Providing farmers with localized, context-specific information which is easy to understand and interpret, enables them to make better farming decisions and helps build their resilience to climate risks and ensures their food security.
Through the USAID funded Rwanda Climate Services for Agriculture project, the CGIAR Research Program on Climate Change, Agriculture and Food Security (CCAFS) is helping communities in Rwanda and national government build their resilience and adapt to climate-related shocks by integrating climate services into decision making processes. This project is being implemented in collaboration with Rwanda’s Meteorological Agency (Meteo Rwanda), Rwanda Agriculture Board (RAB), the International Research Institute for Climate and Society (IRI) at Columbia University and the International Center for Tropical Agriculture (CIAT).
The project builds on and aims to scale up the Participatory Integrated Climate Services (PICSA) approach — which has successfully been used in 7 countries in Sub Saharan Africa — to reach rural communities in Rwanda. PICSA is a participatory process that encourages farmers to take decisions by providing them with weather and climate information, the skills to interpret it, and a range of of livelihood, crop and livestock options that best fits their needs and the expected weather. Through the PICSA approach, agricultural extension staff, development partners and other intermediaries will be trained to integrate climate services into their ongoing work with farming communities across Rwanda’s 30 districts.
Using weather and climate information to make informed decisions
A PICSA training of trainers (ToT) workshop was conducted in Huye town from 12 to 16 June 2017. Organized by CIAT, RAB and Meteo Rwanda, the workshop equipped 68 stakeholders with skills to implement PICSA in their districts. Participants were drawn from all over the country and represented different organizations such as RAB, Meteo Rwanda, the IFAD-funded Climate Resilient and Post-harvest Agribusiness Support Project (PASP), Agriculture Information and Communication Program- Ministry of Agriculture and Animal Resources, Radio Huguka, DEveloppement Rural du Nord (DERN), Caritas Kibuye, CARITAS Kibungo, CARITAS Butare, IRI, IGAD Climate Prediction and Applications Centre (ICPAC) and CCAFS.
The training, which was conducted in two languages (English and Kinyarwanda), was facilitated by experts from CIAT, RAB and Meteo Rwanda with technical support from Peter Dorward from University of Reading and Tufa Dinku from IRI.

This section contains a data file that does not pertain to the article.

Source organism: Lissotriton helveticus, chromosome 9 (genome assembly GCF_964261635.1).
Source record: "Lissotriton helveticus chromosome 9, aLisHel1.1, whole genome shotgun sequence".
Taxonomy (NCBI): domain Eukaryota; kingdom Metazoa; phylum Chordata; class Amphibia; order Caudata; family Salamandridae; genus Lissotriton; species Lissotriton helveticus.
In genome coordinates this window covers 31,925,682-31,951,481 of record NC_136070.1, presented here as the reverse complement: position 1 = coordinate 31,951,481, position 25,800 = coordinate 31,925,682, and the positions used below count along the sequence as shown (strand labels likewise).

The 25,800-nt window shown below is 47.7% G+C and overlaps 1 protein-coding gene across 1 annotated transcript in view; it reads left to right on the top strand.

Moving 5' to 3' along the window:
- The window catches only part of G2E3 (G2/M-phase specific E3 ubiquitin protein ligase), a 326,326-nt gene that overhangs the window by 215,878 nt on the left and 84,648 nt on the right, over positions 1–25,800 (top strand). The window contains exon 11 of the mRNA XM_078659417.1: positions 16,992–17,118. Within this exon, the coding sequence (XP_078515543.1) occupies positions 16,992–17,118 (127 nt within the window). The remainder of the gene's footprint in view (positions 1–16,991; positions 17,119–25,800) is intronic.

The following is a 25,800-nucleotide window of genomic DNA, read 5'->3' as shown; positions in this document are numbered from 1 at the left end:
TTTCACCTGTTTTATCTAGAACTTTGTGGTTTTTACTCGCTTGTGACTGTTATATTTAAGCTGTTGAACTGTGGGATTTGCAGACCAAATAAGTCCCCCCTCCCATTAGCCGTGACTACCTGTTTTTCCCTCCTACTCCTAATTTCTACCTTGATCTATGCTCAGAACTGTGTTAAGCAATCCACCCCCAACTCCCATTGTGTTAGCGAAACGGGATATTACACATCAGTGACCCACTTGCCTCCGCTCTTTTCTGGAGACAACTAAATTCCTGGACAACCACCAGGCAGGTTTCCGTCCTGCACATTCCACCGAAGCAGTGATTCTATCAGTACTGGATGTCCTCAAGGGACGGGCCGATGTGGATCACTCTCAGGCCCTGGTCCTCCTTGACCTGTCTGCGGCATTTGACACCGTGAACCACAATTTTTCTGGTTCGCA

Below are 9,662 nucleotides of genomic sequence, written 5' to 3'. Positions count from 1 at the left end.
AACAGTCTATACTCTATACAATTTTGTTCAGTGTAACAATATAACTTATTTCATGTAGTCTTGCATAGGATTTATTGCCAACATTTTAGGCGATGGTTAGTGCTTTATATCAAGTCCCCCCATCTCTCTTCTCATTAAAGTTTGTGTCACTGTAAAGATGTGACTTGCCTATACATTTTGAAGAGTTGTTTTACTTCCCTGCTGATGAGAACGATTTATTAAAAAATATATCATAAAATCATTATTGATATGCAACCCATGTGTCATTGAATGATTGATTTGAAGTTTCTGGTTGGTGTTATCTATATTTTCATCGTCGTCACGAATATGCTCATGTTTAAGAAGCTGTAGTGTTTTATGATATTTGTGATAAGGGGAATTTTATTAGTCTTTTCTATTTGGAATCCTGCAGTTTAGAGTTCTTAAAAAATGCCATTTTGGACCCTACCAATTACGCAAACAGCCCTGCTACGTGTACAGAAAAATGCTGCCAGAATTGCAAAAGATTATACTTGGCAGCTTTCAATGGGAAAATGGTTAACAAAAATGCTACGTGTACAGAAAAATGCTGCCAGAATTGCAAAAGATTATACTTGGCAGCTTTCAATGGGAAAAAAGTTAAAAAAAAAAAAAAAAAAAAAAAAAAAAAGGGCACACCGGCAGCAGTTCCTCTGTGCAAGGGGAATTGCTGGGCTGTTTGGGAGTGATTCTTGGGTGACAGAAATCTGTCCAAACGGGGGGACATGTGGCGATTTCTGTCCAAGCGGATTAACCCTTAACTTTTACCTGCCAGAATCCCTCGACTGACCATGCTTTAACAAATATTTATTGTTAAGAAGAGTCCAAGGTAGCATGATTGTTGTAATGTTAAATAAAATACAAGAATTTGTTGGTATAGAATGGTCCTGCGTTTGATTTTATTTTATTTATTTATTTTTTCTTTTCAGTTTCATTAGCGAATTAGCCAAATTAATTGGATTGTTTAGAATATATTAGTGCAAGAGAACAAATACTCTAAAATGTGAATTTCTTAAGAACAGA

The training module combined short presentations by experts group discussions and presentations by participants, a field practice session, and a wrap up planning session. Specific knowledge gaps as highlighted by the trainees included how to share information with farmers on climate services for agriculture, how to interpret forecasting information, how farmers obtain information on climate change, how farmers can cope with climate variability and change, how to differentiate between climate variability and change, and how to develop seasonal calendars using climate information, amongst others.
The trainees learnt how to use local climate information from historical data to seasonal forecasts to reduce risks associated with climate variability. The trainees and stakeholders were expected to use the knowledge and skills to train farmers how to use climate information to make better decisions in areas where they work. It is anticipated that in so doing, the agricultural productivity would be increased and farmers would become more resilient to future climate change.
This is the third training in Rwanda since the project began in 2016. It is expected that 150,000 farmers will have been trained directly and 750,000 farmers trained indirectly by the end of the project. This target seems ambitious, but through the Twigire Muhinzi approach, this will be achieved. Twigire Muhinzi is a farmer extension model implemented by Rwanda’s Ministry of Agriculture (MINAGRI) and Ministry of Local Government (MINALOC) to ensure that at least one farmer in a village here referred to as a “farmer promoter” is empowered with better skills to improve his livelihood through better use of agricultural advisory information, and neighbours will learn from him or her. Through this model, farmers can easily access basic agricultural advisory information, including weather and climate information through trainings from farmer promoters, mobilisation and demonstration plots in each village.
Following the intense training, some of the trainees still had some lingering concerns:
“I am worried about how we shall reach the blind farmers, and those who do not know how to read and write,” said Donatha Mukamuganga, Nyamagabe District agronomist.
The trainees are now expected to train farmer promoters in their work places using the existing extension model Twigire Muhinzi. Using this approach, it is anticipated that 20,000 farmers will be trained by the end of 2017. A key observation and recommendation from Peter Dorward of University of Reading is to make the PICSA content and training process as localized and context-specific as possible.